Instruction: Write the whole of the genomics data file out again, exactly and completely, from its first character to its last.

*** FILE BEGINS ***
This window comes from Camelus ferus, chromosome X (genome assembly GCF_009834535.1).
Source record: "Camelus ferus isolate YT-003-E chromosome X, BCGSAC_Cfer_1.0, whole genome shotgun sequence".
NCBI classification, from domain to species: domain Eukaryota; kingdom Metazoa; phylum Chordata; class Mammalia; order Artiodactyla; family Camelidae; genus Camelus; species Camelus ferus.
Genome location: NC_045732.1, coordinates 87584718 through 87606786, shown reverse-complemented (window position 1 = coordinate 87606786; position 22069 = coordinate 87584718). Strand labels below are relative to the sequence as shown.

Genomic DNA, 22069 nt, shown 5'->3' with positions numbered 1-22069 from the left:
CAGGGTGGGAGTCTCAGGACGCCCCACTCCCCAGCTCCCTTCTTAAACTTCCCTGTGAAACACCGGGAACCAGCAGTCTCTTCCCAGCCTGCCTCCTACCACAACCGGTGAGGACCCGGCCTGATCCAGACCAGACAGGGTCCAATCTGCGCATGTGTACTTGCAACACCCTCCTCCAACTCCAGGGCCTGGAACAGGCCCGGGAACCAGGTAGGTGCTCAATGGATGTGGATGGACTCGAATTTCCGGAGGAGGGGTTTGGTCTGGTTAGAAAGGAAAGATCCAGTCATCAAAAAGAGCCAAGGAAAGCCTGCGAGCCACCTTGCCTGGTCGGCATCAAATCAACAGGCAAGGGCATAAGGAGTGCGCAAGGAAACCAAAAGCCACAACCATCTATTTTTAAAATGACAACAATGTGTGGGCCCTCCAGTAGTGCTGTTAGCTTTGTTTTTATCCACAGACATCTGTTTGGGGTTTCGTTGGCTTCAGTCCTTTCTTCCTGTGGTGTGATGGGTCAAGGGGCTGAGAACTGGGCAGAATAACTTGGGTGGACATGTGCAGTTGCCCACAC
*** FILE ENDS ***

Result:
This window comes from Camelus ferus, chromosome X (genome assembly GCF_009834535.1).
Source record: "Camelus ferus isolate YT-003-E chromosome X, BCGSAC_Cfer_1.0, whole genome shotgun sequence".
NCBI classification, from domain to species: domain Eukaryota; kingdom Metazoa; phylum Chordata; class Mammalia; order Artiodactyla; family Camelidae; genus Camelus; species Camelus ferus.
Genome location: NC_045732.1, coordinates 87584718 through 87606786, shown reverse-complemented (window position 1 = coordinate 87606786; position 22069 = coordinate 87584718). Strand labels below are relative to the sequence as shown.

Genomic DNA, 22069 nt, shown 5'->3' with positions numbered 1-22069 from the left:
CAGGGTGGGAGTCTCAGGACGCCCCACTCCCCAGCTCCCTTCTTAAACTTCCCTGTGAAACACCGGGAACCAGCAGTCTCTTCCCAGCCTGCCTCCTACCACAACCGGTGAGGACCCGGCCTGATCCAGACCAGACAGGGTCCAATCTGCGCATGTGTACTTGCAACACCCTCCTCCAACTCCAGGGCCTGGAACAGGCCCGGGAACCAGGTAGGTGCTCAATGGATGTGGATGGACTCGAATTTCCGGAGGAGGGGTTTGGTCTGGTTAGAAAGGAAAGATCCAGTCATCAAAAAGAGCCAAGGAAAGCCTGCGAGCCACCTTGCCTGGTCGGCATCAAATCAACAGGCAAGGGCATAAGGAGTGCGCAAGGAAACCAAAAGCCACAACCATCTATTTTTAAAATGACAACAATGTGTGGGCCCTCCAGTAGTGCTGTTAGCTTTGTTTTTATCCACAGACATCTGTTTGGGGTTTCGTTGGCTTCAGTCCTTTCTTCCTGTGGTGTGATGGGTCAAGGGGCTGAGAACTGGGCAGAATAACTTGGGTGGACATGTGCAGTTGCCCACAC